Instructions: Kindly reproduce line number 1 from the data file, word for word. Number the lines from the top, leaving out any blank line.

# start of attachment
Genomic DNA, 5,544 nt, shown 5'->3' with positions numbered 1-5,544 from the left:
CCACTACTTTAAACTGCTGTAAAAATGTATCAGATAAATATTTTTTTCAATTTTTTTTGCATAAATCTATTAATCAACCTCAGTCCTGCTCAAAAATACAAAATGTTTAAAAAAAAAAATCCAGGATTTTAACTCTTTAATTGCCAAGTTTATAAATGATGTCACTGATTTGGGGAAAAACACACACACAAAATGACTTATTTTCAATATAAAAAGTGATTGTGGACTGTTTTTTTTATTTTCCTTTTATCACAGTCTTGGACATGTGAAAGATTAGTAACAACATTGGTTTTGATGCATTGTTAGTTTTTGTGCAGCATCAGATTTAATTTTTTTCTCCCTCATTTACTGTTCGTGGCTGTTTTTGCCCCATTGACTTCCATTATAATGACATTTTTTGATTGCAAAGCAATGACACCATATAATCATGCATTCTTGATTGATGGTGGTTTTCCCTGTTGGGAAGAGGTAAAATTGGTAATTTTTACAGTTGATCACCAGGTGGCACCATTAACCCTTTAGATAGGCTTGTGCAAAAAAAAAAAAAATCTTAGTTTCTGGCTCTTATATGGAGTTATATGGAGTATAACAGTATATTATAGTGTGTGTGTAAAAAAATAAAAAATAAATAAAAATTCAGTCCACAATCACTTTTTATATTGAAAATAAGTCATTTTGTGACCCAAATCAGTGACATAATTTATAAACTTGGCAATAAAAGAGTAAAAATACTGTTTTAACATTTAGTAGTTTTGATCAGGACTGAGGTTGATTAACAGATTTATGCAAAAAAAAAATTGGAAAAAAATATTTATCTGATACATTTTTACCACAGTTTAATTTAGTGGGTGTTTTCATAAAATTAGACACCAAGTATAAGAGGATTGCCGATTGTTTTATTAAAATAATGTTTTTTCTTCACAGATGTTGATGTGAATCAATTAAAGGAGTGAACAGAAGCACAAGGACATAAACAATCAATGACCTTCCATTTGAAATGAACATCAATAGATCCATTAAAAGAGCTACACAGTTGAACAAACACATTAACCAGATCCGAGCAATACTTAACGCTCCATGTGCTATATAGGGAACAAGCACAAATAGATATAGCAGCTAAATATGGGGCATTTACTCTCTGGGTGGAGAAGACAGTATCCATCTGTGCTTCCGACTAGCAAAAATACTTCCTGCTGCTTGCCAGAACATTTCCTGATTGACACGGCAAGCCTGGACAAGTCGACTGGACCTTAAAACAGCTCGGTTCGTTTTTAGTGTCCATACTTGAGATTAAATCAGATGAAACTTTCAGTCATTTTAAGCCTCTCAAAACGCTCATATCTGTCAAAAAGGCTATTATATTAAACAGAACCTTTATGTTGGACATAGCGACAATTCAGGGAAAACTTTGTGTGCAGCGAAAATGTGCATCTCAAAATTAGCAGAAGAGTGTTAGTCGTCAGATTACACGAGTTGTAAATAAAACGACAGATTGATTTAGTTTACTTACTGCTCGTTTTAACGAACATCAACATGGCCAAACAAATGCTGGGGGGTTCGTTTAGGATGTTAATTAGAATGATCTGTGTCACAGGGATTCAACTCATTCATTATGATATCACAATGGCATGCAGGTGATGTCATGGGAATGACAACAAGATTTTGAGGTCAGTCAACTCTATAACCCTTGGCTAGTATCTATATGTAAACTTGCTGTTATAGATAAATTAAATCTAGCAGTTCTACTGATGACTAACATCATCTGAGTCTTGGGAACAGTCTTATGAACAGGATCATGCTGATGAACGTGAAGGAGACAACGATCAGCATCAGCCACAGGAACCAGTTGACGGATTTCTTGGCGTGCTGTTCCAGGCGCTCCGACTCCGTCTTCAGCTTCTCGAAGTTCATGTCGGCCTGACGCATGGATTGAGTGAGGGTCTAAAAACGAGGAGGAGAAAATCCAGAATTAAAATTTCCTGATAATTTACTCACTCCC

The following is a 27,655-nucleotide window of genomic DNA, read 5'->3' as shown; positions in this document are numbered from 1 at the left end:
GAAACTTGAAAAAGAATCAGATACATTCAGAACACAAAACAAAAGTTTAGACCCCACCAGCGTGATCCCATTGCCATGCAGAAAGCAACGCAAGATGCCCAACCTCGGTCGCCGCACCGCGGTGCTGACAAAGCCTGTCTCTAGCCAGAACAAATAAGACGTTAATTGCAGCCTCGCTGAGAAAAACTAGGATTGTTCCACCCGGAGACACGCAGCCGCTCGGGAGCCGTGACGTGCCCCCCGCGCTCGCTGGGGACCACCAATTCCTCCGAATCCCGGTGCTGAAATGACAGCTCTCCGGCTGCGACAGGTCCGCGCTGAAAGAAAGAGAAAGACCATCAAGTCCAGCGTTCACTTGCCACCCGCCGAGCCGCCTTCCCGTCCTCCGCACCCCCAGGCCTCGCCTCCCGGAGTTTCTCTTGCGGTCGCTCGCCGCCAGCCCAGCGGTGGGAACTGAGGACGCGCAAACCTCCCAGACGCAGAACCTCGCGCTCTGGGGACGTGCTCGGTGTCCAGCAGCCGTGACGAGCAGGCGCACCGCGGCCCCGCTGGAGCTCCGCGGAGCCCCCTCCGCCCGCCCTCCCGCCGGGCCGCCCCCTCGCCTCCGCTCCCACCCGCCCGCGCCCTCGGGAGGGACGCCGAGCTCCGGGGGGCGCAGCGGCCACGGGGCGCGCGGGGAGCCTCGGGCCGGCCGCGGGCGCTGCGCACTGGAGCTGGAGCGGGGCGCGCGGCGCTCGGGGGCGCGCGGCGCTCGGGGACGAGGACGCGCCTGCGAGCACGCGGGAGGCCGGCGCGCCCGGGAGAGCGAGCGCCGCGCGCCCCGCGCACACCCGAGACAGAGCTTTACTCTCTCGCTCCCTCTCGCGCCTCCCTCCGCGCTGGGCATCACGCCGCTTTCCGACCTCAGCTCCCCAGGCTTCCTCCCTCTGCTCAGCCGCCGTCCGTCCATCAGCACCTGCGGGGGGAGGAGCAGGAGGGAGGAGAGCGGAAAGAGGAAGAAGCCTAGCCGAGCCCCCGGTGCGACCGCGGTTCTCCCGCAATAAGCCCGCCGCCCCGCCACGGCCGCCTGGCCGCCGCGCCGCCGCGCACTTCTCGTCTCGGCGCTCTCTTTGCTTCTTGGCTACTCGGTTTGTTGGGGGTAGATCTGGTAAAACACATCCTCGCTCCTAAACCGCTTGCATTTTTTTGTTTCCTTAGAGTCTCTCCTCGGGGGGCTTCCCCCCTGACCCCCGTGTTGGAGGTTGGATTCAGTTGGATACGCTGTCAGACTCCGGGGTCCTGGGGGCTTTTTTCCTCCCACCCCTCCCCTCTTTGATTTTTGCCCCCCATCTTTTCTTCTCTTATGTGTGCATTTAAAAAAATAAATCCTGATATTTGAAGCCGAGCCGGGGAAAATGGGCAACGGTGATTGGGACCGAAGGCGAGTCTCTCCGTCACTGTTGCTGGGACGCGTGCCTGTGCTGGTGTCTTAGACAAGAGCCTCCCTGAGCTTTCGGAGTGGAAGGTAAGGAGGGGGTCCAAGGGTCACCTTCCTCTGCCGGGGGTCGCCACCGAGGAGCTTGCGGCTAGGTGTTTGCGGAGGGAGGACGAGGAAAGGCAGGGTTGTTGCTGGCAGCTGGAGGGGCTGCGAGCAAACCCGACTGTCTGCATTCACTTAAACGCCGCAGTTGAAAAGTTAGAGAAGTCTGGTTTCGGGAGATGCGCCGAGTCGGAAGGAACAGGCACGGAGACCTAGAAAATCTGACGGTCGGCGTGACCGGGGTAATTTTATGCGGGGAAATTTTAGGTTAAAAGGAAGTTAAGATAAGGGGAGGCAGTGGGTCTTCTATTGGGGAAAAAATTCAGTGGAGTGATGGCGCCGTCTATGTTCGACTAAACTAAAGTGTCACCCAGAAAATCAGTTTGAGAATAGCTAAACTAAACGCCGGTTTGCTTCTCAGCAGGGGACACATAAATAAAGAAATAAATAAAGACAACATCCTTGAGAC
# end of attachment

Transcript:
Genomic DNA, 5,544 nt, shown 5'->3' with positions numbered 1-5,544 from the left: